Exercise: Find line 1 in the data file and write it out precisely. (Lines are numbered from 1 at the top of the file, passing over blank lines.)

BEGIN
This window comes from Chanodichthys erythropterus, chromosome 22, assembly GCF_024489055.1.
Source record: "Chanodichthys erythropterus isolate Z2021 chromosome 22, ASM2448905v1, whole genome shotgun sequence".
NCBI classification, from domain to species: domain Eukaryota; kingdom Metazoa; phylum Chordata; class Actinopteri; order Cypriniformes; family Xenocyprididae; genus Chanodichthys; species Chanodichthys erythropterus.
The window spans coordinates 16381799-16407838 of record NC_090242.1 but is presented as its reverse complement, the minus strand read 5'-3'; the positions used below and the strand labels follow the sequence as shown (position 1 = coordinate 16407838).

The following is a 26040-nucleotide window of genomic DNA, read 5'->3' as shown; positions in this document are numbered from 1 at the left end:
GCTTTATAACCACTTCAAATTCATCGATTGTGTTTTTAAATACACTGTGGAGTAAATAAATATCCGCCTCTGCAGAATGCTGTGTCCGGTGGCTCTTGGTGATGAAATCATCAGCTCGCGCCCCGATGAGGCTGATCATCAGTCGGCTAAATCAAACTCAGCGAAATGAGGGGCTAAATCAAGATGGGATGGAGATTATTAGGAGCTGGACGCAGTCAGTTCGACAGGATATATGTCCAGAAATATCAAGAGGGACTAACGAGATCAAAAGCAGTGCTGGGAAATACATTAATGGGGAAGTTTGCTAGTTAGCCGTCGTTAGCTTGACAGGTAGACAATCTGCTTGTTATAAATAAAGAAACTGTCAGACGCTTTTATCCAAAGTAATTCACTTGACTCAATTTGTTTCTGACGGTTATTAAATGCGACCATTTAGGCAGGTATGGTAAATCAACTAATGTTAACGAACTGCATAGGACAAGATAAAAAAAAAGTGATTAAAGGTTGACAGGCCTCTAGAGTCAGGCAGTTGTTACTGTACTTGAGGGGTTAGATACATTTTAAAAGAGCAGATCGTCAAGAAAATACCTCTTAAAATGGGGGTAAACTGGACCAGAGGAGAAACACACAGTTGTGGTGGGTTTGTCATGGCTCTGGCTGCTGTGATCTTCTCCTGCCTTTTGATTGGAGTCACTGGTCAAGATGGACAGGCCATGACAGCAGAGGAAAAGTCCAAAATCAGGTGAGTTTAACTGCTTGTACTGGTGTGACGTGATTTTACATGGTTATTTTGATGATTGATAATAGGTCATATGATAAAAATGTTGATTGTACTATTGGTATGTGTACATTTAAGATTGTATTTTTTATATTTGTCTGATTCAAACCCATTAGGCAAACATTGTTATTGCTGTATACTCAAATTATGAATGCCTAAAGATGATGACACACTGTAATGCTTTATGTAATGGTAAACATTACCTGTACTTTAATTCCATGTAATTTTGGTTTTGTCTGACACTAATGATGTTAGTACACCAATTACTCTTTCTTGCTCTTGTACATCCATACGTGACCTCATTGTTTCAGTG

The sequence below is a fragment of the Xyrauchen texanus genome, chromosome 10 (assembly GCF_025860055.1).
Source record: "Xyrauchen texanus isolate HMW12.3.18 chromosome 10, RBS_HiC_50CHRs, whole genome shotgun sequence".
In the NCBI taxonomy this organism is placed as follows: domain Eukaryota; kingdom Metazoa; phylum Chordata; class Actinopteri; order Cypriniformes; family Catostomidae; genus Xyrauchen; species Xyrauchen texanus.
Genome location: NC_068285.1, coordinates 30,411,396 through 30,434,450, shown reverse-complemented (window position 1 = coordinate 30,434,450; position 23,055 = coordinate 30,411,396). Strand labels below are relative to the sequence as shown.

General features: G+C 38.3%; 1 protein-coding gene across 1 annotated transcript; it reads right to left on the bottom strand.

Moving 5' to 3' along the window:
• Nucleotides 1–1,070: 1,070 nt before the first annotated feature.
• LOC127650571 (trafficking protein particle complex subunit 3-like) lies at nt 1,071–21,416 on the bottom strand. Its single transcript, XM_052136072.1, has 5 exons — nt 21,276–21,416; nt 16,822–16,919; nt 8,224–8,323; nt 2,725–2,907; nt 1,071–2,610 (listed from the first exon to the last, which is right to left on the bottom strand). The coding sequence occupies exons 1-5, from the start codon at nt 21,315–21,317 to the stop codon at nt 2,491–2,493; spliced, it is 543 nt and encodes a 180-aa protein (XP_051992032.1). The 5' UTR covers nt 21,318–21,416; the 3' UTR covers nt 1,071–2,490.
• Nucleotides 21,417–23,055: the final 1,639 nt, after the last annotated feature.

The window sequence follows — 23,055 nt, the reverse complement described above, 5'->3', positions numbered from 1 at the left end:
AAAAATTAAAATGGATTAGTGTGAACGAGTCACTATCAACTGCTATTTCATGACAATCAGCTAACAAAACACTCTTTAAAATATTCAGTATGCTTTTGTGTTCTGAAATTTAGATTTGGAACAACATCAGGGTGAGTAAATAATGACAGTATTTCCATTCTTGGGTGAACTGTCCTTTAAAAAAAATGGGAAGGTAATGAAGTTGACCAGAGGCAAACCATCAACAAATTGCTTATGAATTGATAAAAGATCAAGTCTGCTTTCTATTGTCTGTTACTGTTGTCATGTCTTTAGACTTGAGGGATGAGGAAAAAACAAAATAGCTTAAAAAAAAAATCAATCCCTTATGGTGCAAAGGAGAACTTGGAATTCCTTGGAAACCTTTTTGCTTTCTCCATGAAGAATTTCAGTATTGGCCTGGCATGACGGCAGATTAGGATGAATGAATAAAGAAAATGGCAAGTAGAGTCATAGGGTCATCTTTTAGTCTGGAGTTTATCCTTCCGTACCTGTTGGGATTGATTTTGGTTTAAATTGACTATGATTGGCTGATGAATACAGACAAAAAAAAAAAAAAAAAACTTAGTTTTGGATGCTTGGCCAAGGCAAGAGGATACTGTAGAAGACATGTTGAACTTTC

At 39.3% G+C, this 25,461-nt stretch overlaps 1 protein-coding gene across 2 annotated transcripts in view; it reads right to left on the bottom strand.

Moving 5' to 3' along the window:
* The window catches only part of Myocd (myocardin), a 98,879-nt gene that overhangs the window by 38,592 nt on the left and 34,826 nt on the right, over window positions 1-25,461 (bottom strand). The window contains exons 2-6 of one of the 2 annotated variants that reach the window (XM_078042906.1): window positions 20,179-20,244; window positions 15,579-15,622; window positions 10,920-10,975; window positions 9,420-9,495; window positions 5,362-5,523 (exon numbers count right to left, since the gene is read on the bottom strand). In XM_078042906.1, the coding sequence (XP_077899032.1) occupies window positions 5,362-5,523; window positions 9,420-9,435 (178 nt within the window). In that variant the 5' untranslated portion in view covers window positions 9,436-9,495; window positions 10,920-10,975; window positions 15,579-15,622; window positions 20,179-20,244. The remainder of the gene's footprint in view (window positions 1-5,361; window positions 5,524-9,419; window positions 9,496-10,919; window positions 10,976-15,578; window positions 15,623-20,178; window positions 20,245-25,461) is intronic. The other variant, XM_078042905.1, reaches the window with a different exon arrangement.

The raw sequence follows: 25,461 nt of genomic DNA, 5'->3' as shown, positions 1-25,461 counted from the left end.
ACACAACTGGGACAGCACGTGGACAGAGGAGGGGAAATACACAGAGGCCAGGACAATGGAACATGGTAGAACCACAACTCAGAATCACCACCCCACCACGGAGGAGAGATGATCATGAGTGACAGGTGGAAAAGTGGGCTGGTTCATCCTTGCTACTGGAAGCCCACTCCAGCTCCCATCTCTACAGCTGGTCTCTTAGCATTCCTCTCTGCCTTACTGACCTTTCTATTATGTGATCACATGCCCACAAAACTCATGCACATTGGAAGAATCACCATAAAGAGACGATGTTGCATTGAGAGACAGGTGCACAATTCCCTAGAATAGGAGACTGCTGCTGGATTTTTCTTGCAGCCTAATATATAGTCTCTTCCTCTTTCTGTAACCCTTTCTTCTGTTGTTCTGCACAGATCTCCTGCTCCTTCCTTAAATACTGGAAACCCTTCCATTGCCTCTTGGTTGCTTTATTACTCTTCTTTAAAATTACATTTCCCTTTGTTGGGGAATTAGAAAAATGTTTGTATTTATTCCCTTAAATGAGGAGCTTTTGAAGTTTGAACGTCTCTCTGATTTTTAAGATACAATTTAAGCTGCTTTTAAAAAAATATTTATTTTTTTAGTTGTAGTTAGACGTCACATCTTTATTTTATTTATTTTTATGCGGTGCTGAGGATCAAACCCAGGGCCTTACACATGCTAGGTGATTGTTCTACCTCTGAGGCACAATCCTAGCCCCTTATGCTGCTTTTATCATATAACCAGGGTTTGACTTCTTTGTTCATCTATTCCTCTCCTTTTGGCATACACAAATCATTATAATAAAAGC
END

This window comes from Chanodichthys erythropterus, chromosome 22, assembly GCF_024489055.1.